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SINGAPORE – Developers released for sale 596 private homes last month, nearly 200 per cent more than a year ago, and up nearly 20 per cent from the previous month’s 498 units, according to figures released by the Urban Redevelopment Authority (URA) on Friday (March 15).

On the take-up side, amid the Lunar New Year holidays and an absence of new projects launched, they sold 455 private homes in February, up 4.4 per cent from 436 units they moved a month ago, and 18.5 per cent higher than the 384 units sold a year ago.

While most analysts concur that February sales were healthy amid current difficult conditions post the July 6 cooling measures, it is still a long way from the market consensus of about 9,000-10,000 new sales expected to be achieved this year.

Mr Ong Teck Hui, senior director of research & consultancy at JLL, said developers are trying to launch their projects earlier to secure sales before competition intensifies with the multitude of new launches expected to hit the market this year, and also in light of nearly 36,000 uncompleted and unsold units as of the fourth quarter last year.

Market sentiment could also soften due to the uncertain external environment and slower economic growth, he added.

Already, new launches have resumed in March with several projects including the 1,410-unit The Florence Residences in Kovan, and the 2,203-unit Treasure at Tampines launched on Friday (March 15), Singapore’s biggest private residential project to date.

“Home buyers will likely remain price-sensitive, preferring projects that are well-located, … and competitively priced,” OrangeTee & Tie head of research and consultancy Christine Sun said.

Affinity at Serangoon launched the most units last month, with 250 released. Riverfront Residences put 70 on the market while The Tapestry had 100, Artra put up 81 and The Tre Ver launched 50 units.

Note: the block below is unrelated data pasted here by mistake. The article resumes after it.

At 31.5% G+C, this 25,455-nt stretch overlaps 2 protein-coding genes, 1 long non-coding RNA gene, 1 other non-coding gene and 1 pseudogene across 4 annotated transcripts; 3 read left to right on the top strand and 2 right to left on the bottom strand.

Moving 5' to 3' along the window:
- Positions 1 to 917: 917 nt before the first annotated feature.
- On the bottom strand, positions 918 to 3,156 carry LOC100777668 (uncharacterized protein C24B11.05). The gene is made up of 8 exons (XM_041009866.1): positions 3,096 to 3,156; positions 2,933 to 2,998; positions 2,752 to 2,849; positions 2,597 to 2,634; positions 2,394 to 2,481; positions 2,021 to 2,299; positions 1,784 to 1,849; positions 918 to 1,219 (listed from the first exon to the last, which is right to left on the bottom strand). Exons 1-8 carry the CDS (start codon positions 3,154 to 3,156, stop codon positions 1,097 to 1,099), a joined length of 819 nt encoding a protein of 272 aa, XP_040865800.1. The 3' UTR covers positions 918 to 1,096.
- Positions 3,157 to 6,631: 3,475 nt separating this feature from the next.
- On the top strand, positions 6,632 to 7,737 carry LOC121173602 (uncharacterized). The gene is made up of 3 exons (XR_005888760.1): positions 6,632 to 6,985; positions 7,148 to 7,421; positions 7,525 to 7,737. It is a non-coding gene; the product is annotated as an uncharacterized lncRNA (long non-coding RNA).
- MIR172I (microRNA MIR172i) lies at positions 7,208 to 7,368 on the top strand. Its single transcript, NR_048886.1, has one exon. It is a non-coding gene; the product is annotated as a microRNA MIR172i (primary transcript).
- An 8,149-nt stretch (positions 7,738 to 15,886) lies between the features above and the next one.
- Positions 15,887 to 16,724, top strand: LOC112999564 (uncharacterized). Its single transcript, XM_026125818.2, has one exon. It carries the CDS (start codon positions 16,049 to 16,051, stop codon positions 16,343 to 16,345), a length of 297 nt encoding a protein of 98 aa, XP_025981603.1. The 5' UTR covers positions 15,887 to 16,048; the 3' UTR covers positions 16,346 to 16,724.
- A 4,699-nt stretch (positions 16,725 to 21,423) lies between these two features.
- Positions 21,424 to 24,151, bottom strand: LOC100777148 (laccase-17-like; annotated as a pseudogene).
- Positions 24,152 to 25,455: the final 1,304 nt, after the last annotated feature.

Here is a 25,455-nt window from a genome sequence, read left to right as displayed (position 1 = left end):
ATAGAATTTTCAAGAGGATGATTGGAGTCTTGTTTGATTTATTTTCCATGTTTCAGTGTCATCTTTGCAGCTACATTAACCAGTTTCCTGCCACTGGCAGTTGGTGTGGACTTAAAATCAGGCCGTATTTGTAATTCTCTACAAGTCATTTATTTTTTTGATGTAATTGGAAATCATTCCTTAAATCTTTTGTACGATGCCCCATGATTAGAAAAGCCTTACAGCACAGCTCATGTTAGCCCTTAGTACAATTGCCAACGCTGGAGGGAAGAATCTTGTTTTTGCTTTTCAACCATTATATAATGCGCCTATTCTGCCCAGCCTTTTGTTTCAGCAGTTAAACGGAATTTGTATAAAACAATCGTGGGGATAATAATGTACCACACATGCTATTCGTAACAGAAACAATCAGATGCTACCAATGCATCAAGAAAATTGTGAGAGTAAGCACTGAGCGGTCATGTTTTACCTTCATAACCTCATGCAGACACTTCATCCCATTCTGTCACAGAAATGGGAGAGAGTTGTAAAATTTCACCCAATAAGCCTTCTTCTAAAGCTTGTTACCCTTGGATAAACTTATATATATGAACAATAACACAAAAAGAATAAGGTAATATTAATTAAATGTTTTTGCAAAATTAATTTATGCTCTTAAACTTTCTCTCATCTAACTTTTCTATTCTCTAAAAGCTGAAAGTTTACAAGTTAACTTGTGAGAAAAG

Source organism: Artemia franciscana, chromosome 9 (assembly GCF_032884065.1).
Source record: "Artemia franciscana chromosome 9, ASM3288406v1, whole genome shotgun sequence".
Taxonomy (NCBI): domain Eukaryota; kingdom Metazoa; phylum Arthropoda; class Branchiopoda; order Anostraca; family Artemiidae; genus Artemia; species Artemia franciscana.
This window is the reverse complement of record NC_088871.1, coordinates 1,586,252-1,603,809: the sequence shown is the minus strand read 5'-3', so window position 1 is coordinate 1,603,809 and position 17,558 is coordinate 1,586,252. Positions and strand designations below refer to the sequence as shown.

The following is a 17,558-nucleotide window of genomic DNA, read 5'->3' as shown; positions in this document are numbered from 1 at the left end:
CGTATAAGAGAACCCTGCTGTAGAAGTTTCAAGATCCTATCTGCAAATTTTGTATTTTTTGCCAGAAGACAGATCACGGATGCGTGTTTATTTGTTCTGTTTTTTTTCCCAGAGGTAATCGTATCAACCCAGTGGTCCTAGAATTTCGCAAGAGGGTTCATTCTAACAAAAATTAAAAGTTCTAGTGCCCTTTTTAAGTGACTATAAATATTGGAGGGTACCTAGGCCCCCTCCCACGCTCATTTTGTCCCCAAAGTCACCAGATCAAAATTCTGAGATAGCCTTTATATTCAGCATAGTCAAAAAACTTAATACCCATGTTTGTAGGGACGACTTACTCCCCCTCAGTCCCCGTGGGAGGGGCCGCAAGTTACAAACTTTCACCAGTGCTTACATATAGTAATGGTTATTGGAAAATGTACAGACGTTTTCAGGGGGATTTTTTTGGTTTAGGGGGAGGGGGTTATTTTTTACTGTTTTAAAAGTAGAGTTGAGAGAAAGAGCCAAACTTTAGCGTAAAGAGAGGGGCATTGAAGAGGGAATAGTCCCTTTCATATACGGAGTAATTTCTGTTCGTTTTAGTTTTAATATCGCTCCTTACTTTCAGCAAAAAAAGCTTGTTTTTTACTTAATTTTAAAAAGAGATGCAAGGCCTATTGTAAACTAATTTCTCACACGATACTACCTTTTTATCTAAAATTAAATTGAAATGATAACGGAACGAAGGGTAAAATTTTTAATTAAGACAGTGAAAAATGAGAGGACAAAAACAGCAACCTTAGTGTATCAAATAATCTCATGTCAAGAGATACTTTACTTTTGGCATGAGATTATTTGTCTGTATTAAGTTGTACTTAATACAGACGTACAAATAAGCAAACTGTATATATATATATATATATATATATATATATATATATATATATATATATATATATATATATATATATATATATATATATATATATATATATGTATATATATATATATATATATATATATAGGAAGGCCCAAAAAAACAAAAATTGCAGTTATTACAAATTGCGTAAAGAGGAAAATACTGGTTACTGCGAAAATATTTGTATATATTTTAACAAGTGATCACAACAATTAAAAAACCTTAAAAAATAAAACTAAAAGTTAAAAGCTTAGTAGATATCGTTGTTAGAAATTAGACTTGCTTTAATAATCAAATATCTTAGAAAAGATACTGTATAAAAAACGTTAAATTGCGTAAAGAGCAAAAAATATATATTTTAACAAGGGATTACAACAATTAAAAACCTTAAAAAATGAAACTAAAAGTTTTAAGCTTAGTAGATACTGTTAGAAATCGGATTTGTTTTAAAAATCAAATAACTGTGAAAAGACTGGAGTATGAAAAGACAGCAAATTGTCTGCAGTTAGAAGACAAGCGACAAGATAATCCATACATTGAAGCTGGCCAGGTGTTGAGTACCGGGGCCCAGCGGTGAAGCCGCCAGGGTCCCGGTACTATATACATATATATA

News of the upcoming first phase of the Cross Island Line proved a bonanza for condo projects including Affinity at Serangoon, Riverfront Residences and The Garden Residences, which are located near proposed MRT stations, analysts say.

Affinity at Serangoon and Riverfront Residences accounted for more than half of February’s launched units, and contributed to 30 per cent of total units sold.

“MRT infrastructure announcements tend to move condo sales. … Projects in Serangoon – The Garden Residences, Affinity and Riverfront – accounted for one-third of total sales in February,” Huttons Asia’s research head Lee Sze Teck noted.

Many developers have also increased commissions to incentivize agents amid growing competition for buyers, Ms Sun added.

International Property Advisor chief executive Ku Swee Yong warned that “higher interest rates and an increase in bank foreclosure sales are clear indications that home buyers should err on the side of prudence.”

Mortgagee listings, which refer to properties repossessed by banks, jumped to 472 last year, up 27 per cent from 2017 – the highest annual level since the start of Colliers International’s database in 2008. Total auction listings jumped 35 per cent to 1,088 last year from 2017 – driven mainly by residential and industrial listings, and a record number of properties being put up for mortgagee sales by banks.

Ms. Tricia Song, head of research for Singapore, Colliers International, said: “The number of mortgagee listings has risen gradually in the last five years, possibly stemming from the bull run in the market in 2011, 2012 and 2013 where some buyers might have snapped up units at elevated prices, and subsequently found themselves unable to service the mortgage payments.

“This year, we expect property auction listings – both owners’ and mortgagee listings – and sales to grow as cooling measures continue to bite in the residential segment and more owners putting up non-residential properties for sale,” she said.

CREDITS: THE STRAITS TIME